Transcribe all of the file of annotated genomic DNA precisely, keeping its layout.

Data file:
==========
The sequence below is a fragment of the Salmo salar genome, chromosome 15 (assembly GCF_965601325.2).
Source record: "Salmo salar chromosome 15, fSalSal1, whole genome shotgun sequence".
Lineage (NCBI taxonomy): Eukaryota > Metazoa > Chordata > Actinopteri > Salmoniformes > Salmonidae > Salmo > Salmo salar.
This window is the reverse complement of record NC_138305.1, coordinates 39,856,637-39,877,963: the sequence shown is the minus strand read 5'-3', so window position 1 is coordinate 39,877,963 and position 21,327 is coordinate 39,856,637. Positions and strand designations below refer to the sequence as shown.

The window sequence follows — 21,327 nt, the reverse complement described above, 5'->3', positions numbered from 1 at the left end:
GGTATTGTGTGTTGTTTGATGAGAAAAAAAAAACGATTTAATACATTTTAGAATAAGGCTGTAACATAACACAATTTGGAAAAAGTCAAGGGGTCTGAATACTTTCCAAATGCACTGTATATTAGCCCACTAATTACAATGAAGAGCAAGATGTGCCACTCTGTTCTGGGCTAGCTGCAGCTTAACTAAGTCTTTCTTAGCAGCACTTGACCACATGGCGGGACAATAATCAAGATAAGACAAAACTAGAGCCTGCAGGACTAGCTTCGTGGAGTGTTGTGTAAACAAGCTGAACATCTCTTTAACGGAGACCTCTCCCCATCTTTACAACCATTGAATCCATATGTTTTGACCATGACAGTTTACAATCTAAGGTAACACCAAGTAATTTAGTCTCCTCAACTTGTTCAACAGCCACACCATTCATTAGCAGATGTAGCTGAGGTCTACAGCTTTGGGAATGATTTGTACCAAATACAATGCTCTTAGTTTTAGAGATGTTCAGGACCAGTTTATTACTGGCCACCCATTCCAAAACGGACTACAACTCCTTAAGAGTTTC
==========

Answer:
The sequence below is a fragment of the Salmo salar genome, chromosome 15 (assembly GCF_965601325.2).
Source record: "Salmo salar chromosome 15, fSalSal1, whole genome shotgun sequence".
Lineage (NCBI taxonomy): Eukaryota > Metazoa > Chordata > Actinopteri > Salmoniformes > Salmonidae > Salmo > Salmo salar.
This window is the reverse complement of record NC_138305.1, coordinates 39,856,637-39,877,963: the sequence shown is the minus strand read 5'-3', so window position 1 is coordinate 39,877,963 and position 21,327 is coordinate 39,856,637. Positions and strand designations below refer to the sequence as shown.

The window sequence follows — 21,327 nt, the reverse complement described above, 5'->3', positions numbered from 1 at the left end:
GGTATTGTGTGTTGTTTGATGAGAAAAAAAAAACGATTTAATACATTTTAGAATAAGGCTGTAACATAACACAATTTGGAAAAAGTCAAGGGGTCTGAATACTTTCCAAATGCACTGTATATTAGCCCACTAATTACAATGAAGAGCAAGATGTGCCACTCTGTTCTGGGCTAGCTGCAGCTTAACTAAGTCTTTCTTAGCAGCACTTGACCACATGGCGGGACAATAATCAAGATAAGACAAAACTAGAGCCTGCAGGACTAGCTTCGTGGAGTGTTGTGTAAACAAGCTGAACATCTCTTTAACGGAGACCTCTCCCCATCTTTACAACCATTGAATCCATATGTTTTGACCATGACAGTTTACAATCTAAGGTAACACCAAGTAATTTAGTCTCCTCAACTTGTTCAACAGCCACACCATTCATTAGCAGATGTAGCTGAGGTCTACAGCTTTGGGAATGATTTGTACCAAATACAATGCTCTTAGTTTTAGAGATGTTCAGGACCAGTTTATTACTGGCCACCCATTCCAAAACGGACTACAACTCCTTAAGAGTTTC